Direct observation was used to assess the working environment (medical and technical equipment, the availability of therapeutic foods, medicines, technical support, and health professional skills) and information about anthropometric data and treatment were assessed from the reports and medical records or files of children admitted for SAM.
Two investigators were hired and trained about data collection sheets and tools as well as how to employ the method of work. Data collection was supervised by a student at the end of the training of Master’s Program in Nutrition.
3.4. Ethical Considerations
The approval of the hospital was obtained prior to any action. An oral consent was obtained from all the targets before any data collection. That consent claimed that targets may withdraw their participation in the study at any time without any risk. Anonymity and confidentiality of the information were also ensured.
4.1. Characteristics of Children
Table 1 summarizes the characteristics of children; a total of 27 children with severe acute malnutrition (SAM) participated in the study. The median age of children was 12 months (4 - 20 months). The sex ratio was 0.5. Among 27 children, only 3 with a complete treatment with all the nutritional, medical, psychosocial and nutritional surveillance support were included.
4.2. Appreciation of the Component «Inputs» of Management of Severe acute Malnutrition
Table 2 below describes the appreciation of the component “inputs”. The “inputs” obtained 3 points out of 12, being 25%. Consequently, the assessment of this component showed that the availability and functionality of inputs for the management of severe acute at the Mono CHD in Lokossa were poor. The sub-components of the no-compliant inputs were: environmental resources, therapeutic foods, nutritional education materials, departmental advice comity, qualification of staff, staff training, supervision of staff and availability of normative documents.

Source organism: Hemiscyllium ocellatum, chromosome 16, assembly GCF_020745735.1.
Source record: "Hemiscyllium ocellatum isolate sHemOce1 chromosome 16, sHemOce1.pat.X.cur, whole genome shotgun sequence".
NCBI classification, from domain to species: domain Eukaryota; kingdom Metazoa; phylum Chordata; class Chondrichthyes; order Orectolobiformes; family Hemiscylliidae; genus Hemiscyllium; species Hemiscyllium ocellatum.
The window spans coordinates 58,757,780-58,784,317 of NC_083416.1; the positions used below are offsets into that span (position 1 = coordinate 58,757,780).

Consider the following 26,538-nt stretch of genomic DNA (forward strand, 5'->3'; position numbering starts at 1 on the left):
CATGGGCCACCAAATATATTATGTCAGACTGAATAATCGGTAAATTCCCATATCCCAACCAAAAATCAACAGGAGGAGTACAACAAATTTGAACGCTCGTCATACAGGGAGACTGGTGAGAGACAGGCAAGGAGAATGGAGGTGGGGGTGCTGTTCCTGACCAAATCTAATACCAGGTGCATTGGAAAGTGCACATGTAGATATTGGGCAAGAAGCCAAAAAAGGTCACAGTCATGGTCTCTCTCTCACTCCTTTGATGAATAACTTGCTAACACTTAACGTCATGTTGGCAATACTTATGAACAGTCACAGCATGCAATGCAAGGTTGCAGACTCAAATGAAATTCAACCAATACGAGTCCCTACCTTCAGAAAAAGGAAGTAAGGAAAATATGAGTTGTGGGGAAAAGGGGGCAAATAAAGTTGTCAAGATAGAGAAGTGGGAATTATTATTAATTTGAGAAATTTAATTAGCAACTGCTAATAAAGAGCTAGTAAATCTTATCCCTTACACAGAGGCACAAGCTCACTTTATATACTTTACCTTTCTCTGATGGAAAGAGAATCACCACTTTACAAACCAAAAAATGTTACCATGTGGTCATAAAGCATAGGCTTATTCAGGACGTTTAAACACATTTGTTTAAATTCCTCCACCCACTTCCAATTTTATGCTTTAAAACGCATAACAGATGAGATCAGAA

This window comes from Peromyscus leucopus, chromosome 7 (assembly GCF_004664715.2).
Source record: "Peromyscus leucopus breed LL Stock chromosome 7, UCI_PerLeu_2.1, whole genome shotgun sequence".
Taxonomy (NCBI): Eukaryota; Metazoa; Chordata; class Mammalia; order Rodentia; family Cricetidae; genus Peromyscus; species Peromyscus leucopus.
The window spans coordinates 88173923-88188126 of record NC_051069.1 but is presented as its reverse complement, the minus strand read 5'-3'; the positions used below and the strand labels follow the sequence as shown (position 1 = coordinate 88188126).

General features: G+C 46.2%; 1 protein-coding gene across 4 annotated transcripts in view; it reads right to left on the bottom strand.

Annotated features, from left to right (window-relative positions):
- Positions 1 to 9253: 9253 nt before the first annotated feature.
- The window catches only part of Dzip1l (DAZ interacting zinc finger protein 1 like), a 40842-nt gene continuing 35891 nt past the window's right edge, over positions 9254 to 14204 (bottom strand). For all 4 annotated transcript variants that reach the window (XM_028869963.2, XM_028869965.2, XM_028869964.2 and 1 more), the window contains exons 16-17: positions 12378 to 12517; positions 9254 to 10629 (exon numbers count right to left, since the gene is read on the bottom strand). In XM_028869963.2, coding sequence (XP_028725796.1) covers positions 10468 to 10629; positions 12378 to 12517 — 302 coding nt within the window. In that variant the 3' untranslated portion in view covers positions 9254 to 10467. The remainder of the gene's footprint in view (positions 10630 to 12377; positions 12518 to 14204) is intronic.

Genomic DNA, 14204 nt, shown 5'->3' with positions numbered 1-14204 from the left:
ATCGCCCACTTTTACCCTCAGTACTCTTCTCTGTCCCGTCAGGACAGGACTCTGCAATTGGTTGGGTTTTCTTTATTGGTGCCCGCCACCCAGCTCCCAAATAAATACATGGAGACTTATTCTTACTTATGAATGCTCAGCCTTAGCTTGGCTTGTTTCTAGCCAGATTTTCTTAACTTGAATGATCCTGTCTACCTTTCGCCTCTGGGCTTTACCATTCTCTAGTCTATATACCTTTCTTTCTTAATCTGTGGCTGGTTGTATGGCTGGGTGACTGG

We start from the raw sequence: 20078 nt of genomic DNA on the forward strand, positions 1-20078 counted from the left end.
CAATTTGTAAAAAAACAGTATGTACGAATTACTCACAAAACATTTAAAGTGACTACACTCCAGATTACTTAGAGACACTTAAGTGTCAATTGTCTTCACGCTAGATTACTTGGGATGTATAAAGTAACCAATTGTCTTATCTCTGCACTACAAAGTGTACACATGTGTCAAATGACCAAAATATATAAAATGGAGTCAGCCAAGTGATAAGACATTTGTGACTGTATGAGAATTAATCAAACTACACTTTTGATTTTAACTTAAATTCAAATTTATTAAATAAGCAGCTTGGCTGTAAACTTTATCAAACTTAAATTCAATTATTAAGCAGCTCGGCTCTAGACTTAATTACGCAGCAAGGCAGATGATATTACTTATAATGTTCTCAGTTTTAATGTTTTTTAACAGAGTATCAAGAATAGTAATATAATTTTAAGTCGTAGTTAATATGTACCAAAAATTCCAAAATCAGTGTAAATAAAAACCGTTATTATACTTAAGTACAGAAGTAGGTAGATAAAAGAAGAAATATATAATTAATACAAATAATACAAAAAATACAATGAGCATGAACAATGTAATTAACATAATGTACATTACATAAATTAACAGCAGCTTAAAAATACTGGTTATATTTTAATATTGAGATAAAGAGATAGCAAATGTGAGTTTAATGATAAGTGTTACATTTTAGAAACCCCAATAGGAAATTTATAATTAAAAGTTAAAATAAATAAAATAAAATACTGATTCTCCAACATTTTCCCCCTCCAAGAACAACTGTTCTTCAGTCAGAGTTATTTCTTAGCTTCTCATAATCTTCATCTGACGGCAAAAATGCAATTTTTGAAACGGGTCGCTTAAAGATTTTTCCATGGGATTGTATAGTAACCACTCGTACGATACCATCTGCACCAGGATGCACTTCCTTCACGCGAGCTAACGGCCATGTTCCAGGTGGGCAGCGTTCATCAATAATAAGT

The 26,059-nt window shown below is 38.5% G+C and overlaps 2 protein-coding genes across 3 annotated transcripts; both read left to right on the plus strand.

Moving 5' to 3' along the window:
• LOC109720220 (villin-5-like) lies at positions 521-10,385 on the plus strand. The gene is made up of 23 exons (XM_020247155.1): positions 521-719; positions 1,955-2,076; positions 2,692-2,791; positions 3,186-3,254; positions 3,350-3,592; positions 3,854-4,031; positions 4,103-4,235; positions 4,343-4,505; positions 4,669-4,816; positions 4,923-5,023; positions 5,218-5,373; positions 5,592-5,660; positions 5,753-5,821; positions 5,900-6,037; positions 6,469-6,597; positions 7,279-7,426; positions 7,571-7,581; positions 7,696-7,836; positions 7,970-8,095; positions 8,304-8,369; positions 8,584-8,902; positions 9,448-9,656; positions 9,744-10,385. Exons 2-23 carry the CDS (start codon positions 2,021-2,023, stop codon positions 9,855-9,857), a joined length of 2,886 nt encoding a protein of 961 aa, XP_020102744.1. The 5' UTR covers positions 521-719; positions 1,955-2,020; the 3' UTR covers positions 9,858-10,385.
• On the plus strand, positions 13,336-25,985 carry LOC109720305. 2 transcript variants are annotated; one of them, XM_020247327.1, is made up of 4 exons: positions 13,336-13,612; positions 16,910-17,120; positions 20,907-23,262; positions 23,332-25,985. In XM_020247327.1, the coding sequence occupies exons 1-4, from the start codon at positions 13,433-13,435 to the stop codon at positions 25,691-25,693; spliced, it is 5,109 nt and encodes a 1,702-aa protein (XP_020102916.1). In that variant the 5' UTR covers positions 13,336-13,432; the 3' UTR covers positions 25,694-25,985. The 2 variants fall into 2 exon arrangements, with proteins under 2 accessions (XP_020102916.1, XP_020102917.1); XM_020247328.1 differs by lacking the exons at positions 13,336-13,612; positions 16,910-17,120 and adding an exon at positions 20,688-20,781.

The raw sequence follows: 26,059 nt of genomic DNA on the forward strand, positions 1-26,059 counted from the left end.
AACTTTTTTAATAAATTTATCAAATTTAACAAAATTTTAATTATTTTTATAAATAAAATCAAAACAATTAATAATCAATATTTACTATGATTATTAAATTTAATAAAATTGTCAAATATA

4.3. Appreciation of the Component «Process» of Management of Severe Acute Malnutrition
Table 3 below describes the appreciation of the component “Process”. In our study, the component «Process» had a score of 7 out of 12 required, making a quality score of 58.33%.
4.4. Appreciation of the Component «Results» of Management of Severe acute Malnutrition
Table 4 below summarizes the appreciation of the component “Results”. The “results” component obtained 2 points out of 5, being 40% (under 75%). The
Table 1. Socio-demographic characteristics and health aspects children with MAS Mono department, Lokossa in 2015 (n = 27).
Table 2. Score of the component «Inputs» of management of severe acute malnutrition.
*: One modality (lighting) on 4 (lighting, propriety, ventilation, privacy) was wright; 25% < 75%; so score was “0”; **: 4 on 5 anthropometric material were availability; 80% > 75% so the score is “1”; ***: 6/12 health professionals were qualified; 50% < 75% so the score is “1”.
Table 3. Score of the component «Process» of management of severe acute malnutrition.
*: 10 of 12 health professional were on time; that is 83% > 75% so the score is 1 point; **: 6 steps on 7 were respected in hosting process (acronym BERCER); that is 86% > 75% so the score is 1 point; ***: All the steps were not effective; that explain the point of score (1 point); ¹: Reference_Contre_Reference.
Table 4. Score of the component «Results» of management of severe acute malnutrition.
*:7 out of 27 children were healed; that was 25. 92% < 75% so the score is 0 point; **: 6out of 27 children were died; 22. 22% < 75% so the score is 0 point; ***: Only one client out of 8 in the focus group was not satisfied; 88% > 75% that explain the point of the score.
appreciation of the component was rated poor. The scores for this component are summarized in the Table 4.
4.5. Overall Appreciation of Management of Severe Acute Malnutrition
Table 5 below summarizes the appreciation of the overall quality of management of severe acute malnutrition.
To assess the quality of the management of SAM in children in Mono departmental hospital, the components inputs, process and results were rated. The final score showed that the quality of the management of severe acute malnutrition was poor.
5.1. Characteristics of Severe Acute Malnutrition Children
Similar studies of Savadogo et al.  and Singh et al. showed that among the children included in the study, the male gender was much more affected with a proportion of 54.6% in the study by Singh et al.  . This difference could be explained by the size of the different samples. The size of the sample from Burkina and India was 1322 and 1229, respectively, compared to 28 cases in our study.
5.2. Inputs of Management of Severe Acute Malnutrition